More than 700 people turned out for the 39th annual Martin Luther King, Jr. Celebration Dinner Monday evening in Portland. This year's theme was "Race, Sovereignty, and Maine at 200 Years - Where Do We Go From Here?"
The theme is a good time for a reset, said Chief Kirk Francis of the Penobscot Indian Nation, one of several panel speakers at the event.
“So 2020, as has been mentioned, is the bicentennial of Maine," he said. "I see no better opportunity to try to get the state Legislature and the governor to focus and make some systematic changes to our existing power structure to better represent and protect the rights of minorities in this state. Our biggest challenge will be educating those who are currently in power, and how giving up some of that power will not result in harm to them."
A state task force made up of lawmakers and tribal leaders has recommended sweeping changes in the contentious, 40-year-old Indian Land Claims Settlement Act that courts have ruled extinguished certain tribal rights. The proposed overhaul would give Maine tribes greater authority over gambling, fishing, taxes and other issues, but will need approval from the Maine legislature.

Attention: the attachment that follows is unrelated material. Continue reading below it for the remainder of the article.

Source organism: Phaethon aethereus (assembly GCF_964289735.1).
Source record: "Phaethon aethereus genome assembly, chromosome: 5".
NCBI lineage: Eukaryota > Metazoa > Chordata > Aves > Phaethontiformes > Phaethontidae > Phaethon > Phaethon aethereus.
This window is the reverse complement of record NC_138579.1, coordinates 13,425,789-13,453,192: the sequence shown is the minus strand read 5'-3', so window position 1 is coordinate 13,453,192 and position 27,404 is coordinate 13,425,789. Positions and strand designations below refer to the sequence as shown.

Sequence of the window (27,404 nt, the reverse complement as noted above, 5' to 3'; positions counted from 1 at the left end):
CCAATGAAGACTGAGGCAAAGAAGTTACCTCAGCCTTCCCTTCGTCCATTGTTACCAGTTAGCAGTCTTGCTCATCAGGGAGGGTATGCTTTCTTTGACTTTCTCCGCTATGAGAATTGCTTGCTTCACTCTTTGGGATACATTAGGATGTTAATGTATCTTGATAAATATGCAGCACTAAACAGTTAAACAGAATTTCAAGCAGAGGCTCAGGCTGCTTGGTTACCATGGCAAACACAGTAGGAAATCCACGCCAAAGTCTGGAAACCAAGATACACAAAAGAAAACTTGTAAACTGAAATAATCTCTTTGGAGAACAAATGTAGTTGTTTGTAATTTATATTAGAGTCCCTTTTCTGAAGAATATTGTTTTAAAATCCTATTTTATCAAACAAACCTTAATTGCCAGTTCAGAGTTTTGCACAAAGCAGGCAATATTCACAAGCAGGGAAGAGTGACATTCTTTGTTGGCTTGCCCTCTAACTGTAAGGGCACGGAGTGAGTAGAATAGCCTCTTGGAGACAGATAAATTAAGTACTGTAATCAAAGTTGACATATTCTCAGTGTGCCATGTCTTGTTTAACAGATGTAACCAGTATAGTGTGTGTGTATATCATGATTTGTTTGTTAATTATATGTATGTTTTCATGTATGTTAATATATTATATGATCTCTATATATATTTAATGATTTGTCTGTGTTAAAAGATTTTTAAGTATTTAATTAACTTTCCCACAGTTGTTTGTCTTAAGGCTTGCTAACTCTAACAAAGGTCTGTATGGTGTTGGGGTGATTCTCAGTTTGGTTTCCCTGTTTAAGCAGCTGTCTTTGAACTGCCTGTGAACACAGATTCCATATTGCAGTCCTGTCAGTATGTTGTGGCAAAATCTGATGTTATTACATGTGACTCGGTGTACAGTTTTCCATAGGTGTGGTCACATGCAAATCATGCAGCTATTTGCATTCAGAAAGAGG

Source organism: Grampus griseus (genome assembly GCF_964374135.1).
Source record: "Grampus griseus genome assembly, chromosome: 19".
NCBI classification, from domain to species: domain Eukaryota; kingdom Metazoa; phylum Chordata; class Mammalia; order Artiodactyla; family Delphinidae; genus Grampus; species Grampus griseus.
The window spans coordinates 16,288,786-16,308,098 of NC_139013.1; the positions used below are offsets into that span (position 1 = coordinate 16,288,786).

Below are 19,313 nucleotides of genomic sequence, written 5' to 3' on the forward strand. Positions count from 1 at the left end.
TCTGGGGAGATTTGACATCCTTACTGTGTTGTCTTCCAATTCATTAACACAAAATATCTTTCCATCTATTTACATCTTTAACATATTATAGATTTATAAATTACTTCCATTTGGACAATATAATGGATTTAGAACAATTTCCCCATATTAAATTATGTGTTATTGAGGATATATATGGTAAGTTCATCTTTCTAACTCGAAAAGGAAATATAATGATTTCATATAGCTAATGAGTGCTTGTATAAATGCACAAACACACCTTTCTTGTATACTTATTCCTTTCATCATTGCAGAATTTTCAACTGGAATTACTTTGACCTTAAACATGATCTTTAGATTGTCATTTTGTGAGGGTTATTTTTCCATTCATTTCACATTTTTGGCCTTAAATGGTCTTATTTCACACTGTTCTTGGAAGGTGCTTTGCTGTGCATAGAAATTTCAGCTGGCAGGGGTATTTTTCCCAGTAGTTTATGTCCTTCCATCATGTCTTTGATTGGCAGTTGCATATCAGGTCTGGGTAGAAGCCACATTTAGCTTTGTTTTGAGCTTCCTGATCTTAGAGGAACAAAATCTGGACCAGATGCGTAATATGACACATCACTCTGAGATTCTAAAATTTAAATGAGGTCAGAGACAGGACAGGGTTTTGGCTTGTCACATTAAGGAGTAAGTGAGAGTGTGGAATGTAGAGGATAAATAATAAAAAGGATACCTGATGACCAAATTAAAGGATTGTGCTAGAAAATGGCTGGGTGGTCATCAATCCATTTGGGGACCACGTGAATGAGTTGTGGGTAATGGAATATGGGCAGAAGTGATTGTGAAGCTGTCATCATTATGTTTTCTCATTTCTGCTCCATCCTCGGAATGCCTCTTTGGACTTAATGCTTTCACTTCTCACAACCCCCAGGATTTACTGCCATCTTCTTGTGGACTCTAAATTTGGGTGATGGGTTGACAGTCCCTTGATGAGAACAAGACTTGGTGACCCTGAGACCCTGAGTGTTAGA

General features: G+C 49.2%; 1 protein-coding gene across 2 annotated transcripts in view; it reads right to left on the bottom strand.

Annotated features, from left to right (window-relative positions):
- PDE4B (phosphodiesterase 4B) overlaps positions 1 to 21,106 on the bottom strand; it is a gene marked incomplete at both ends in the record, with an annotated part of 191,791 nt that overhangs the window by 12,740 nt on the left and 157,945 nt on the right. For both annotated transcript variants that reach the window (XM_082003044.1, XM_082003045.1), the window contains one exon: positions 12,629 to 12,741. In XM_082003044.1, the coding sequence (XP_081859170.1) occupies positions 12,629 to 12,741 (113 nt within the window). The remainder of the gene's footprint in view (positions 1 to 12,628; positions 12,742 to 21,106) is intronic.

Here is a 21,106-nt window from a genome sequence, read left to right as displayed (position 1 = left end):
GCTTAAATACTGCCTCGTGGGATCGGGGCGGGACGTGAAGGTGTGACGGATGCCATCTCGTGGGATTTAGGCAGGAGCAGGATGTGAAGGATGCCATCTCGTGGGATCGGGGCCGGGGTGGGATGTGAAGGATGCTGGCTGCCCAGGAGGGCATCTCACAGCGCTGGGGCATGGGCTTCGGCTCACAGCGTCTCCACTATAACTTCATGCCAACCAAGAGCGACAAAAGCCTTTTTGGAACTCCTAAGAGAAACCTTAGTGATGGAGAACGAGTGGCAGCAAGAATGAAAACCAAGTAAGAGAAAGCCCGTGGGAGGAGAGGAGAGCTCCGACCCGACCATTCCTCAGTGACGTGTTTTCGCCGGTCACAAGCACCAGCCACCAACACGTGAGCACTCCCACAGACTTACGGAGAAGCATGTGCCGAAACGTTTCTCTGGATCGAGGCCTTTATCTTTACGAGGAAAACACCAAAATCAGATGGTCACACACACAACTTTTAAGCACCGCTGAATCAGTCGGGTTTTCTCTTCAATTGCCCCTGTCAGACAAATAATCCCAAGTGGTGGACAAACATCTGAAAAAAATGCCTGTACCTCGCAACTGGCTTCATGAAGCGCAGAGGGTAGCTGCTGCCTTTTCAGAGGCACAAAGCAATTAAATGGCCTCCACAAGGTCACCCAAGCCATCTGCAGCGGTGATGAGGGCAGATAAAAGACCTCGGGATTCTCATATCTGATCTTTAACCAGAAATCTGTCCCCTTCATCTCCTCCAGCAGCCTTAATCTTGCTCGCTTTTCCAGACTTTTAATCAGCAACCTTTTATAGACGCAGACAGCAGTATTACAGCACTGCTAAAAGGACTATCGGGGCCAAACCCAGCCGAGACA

The theme of this year's annual event was named after Dr. King's fourth and last book. The idea is to connect core ideas of the Civil Rights Movement to problems that modern-day Indigenous, immigrant, poor and otherwise marginalized Mainers face.
"This year, what we thought we needed was a reality check," said event organizer and and Maine state Rep. Rachel Talbot Ross. "And so you are getting a reality check, right?"
It's a reality check that should concern everyone, said Maine Youth Justice Artistic Director Abdul Ali. "So I think this fight is not only for black people anymore," Ali said. "I don't think this fight is only for people of color. I think his fight is for white people, too. I think this fight is for everybody to come in unity and say, 'Hey, we've really got to stop this.'"
Maine 1st District U.S. House Rep. Chellie Pingree highlighted the recent house passage of a bill that would restore parts of the historic 1965 Voting Rights Act.
“I think understanding the importance of a person's right to vote and the difference we can all make at the ballot box is just so critically important," Pingree said. "And while so many people fought in the Civil Rights movement to get us a Voting Rights Act, the Supreme Court has rolled back some of that and the new bill that we passed, is trying to return some of those protections.”
The bill, which passed by a House vote of 228-187, would make it more difficult for states to engage in voter suppression efforts. It's future is less certain in the Republican-controlled Senate.